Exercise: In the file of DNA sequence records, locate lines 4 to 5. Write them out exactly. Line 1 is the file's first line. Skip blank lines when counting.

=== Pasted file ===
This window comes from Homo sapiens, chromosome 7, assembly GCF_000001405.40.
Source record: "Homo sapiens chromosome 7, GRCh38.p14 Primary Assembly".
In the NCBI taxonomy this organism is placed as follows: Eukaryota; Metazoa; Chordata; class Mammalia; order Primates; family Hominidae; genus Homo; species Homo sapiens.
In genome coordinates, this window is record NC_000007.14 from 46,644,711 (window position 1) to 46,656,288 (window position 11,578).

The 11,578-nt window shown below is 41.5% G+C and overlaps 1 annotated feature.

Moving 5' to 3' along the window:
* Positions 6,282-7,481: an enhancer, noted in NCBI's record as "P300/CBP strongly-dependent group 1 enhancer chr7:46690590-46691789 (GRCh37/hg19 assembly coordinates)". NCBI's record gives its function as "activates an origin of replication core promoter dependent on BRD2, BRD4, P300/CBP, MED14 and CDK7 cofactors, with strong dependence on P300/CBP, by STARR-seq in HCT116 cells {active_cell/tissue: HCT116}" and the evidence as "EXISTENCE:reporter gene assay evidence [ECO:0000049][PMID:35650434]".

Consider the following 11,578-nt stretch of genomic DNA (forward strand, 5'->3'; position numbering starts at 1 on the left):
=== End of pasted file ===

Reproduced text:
In genome coordinates, this window is record NC_000007.14 from 46,644,711 (window position 1) to 46,656,288 (window position 11,578).

The 11,578-nt window shown below is 41.5% G+C and overlaps 1 annotated feature.